The following is a cross-post from NFL.com, where we’ve recently launched a Football Freakonomics Project.
Economics is all about tradeoffs. If you want to buy a top-tier performance car, it’ll cost you a lot more than a Camry. If you’re looking for an investment that’ll set you up for life, you have to be willing to take on more risk.
NFL personnel decisions involve the same kind of tradeoffs. Better players generally cost more. Bigger players are generally slower. Just look at the NFL Draft, and how hard it is to balance all these tradeoffs when making your picks – especially when you’re spending huge money on a team leader whose future is impossible to predict. (We explored this puzzle earlier in “The Quarterback Quandary.”)
In this installment of “Football Freakonomics,” we look at a different kind of tradeoff – the decision of how to handle a player who’s gotten in trouble off the field. Unfortunately, you don’t have to think very hard to come up with a lot of big names from the recent past: Michael Vick, Ben Roethlisberger, and Plaxico Burress, to name just a few.
With guys like these, the tradeoff is pretty clear. The player has already proven his value on the field, so that’s the upside. But will his off-the-field trouble follow him back into the game? And then you’ve got to wonder how his physical performance will be affected by his time off for bad behavior.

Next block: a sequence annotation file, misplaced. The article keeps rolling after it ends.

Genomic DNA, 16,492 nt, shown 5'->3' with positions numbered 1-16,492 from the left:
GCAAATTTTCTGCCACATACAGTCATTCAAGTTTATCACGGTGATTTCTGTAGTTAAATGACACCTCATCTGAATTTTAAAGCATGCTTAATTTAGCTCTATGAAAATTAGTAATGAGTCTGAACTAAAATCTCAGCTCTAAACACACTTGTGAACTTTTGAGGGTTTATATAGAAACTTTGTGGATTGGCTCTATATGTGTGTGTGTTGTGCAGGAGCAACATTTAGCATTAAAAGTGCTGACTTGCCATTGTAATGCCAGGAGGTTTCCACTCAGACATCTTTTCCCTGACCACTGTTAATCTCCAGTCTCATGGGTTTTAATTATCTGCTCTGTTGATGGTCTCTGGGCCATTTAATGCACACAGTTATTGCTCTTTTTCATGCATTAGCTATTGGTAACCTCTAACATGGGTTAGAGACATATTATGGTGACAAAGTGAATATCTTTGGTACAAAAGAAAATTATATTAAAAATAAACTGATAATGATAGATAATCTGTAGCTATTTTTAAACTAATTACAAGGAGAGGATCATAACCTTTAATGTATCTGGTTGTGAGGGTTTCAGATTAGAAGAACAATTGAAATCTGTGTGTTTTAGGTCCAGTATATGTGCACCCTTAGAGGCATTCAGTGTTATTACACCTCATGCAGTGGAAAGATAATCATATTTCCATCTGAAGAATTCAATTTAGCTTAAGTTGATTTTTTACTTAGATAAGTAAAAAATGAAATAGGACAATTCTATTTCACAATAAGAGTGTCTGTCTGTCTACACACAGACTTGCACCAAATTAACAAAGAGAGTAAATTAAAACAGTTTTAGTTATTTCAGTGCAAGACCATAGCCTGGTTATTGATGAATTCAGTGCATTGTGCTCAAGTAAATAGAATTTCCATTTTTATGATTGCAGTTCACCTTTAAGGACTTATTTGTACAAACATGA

It would be nice to be able to give a purely scientific answer to the following question: After getting into big off-the-field trouble, do players tend to perform better, the same, or worse?
Beekeepers transport their hives from field to field and make money helping farmers, orchardists and others pollinate their crops. (See the wonderful old paper by Steven N.S. Cheung, “The Fable of the Bees: An Economic Investigation,” Journal of Law and Economics, 1973.)
There are now indications that colony collapse, the current plague of the industry, may result from too-frequent moves of hives and the resulting greater exposure to more varieties of pathogens. The beekeeper thus faces a trade-off: increase revenue by moving hives around, but incur a potential cost of collapse; or move hives less and make less revenue, but reduce the potential risk. From what I’ve been told, different beekeepers make different choices, depending in part on their assessments of the risk of colony collapse and their degree of risk aversion.